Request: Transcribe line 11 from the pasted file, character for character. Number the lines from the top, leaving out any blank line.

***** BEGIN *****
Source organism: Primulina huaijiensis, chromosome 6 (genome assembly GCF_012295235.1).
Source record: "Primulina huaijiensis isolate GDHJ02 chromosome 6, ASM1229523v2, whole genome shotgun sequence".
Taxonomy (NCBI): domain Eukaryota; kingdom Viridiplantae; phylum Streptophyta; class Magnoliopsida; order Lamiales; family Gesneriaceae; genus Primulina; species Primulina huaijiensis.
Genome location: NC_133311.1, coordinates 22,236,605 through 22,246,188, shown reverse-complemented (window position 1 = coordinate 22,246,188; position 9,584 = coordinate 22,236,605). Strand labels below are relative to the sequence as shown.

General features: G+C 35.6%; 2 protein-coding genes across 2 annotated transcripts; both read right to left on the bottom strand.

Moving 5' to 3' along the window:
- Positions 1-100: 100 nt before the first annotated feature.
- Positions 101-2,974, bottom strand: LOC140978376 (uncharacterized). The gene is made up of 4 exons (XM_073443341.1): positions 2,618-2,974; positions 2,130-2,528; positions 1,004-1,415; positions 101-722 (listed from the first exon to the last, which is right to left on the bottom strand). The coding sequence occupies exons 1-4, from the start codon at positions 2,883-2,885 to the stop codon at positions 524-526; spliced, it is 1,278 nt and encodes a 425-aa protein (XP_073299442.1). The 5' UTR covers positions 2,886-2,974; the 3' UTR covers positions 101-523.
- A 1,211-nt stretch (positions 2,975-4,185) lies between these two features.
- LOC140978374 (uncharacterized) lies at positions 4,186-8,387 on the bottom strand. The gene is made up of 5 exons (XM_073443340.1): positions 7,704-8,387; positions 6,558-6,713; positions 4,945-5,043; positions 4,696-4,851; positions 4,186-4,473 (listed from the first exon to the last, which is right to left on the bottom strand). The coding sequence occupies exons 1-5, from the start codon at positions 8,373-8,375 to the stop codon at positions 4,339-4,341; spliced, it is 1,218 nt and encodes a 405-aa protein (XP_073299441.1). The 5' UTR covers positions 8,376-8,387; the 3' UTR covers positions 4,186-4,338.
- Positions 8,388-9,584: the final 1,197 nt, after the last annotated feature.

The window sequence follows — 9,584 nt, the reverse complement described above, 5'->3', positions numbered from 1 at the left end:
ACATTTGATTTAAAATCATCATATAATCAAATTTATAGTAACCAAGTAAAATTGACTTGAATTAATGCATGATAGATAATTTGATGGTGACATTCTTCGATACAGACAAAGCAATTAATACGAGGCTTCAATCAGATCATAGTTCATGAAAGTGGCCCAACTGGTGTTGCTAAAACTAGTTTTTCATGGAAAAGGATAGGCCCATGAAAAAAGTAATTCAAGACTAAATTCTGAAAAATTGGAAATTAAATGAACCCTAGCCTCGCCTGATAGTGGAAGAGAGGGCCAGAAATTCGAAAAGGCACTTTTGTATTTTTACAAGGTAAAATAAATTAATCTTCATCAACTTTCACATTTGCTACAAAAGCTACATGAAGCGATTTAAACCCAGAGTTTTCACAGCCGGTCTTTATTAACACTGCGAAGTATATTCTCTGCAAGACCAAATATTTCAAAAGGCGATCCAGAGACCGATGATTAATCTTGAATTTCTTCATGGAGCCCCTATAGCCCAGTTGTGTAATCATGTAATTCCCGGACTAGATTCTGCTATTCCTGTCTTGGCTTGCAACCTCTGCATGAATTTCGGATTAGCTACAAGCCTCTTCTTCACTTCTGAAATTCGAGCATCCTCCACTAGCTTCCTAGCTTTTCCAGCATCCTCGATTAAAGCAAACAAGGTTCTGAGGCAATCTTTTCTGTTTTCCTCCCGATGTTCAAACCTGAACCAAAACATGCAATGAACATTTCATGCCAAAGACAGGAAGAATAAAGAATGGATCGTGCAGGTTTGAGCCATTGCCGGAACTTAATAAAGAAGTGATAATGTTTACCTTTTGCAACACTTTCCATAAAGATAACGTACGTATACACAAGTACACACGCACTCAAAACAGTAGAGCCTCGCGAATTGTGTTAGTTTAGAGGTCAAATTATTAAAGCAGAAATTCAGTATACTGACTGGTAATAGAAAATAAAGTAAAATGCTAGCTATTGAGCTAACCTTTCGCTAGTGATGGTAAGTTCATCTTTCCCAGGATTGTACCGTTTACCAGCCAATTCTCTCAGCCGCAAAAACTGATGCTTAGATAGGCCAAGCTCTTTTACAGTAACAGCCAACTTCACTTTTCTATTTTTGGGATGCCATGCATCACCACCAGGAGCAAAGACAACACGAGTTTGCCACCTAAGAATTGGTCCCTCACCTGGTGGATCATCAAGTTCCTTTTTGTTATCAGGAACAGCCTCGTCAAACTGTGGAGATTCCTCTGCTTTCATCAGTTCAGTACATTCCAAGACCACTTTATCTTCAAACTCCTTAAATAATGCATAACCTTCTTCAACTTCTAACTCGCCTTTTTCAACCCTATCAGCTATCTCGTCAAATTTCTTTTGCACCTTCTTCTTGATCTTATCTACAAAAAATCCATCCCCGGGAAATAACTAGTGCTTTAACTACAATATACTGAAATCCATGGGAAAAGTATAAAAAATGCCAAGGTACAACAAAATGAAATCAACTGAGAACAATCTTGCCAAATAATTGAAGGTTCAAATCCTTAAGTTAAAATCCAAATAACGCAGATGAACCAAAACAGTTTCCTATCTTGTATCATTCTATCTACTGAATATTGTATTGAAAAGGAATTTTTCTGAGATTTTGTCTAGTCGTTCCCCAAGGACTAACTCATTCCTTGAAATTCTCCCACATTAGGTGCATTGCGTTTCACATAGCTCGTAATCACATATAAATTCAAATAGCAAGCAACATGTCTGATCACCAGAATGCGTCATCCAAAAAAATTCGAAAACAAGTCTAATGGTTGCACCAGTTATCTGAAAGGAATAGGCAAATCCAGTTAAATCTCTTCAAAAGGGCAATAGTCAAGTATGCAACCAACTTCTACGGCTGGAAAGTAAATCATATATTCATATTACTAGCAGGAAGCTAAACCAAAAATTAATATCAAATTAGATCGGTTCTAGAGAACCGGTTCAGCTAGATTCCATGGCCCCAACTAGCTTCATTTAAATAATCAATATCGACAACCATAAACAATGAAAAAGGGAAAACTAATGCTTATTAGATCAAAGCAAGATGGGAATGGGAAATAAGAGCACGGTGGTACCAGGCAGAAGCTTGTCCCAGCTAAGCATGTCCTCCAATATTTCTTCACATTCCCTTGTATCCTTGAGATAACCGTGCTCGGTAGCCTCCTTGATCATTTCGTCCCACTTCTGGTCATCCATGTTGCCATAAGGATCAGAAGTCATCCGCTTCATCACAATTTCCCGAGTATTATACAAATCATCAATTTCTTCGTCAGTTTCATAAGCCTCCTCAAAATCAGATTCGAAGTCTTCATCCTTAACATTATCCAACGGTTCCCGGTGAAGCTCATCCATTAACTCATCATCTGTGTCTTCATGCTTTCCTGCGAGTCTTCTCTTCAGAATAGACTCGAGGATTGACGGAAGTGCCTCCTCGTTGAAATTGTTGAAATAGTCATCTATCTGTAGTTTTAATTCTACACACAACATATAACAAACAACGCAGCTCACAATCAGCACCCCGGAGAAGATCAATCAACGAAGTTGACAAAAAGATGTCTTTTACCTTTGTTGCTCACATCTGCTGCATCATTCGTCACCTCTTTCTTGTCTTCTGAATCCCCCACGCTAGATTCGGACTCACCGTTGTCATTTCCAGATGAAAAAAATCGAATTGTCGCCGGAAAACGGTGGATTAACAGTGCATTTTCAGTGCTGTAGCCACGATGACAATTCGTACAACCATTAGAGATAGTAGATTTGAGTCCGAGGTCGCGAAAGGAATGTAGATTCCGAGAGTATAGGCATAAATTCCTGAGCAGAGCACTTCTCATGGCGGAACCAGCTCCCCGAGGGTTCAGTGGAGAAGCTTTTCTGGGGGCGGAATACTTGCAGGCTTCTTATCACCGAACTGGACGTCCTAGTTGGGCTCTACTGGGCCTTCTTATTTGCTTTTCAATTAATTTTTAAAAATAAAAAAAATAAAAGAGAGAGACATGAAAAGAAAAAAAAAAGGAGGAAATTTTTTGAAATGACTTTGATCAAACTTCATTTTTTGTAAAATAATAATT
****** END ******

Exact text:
- Positions 8,388-9,584: the final 1,197 nt, after the last annotated feature.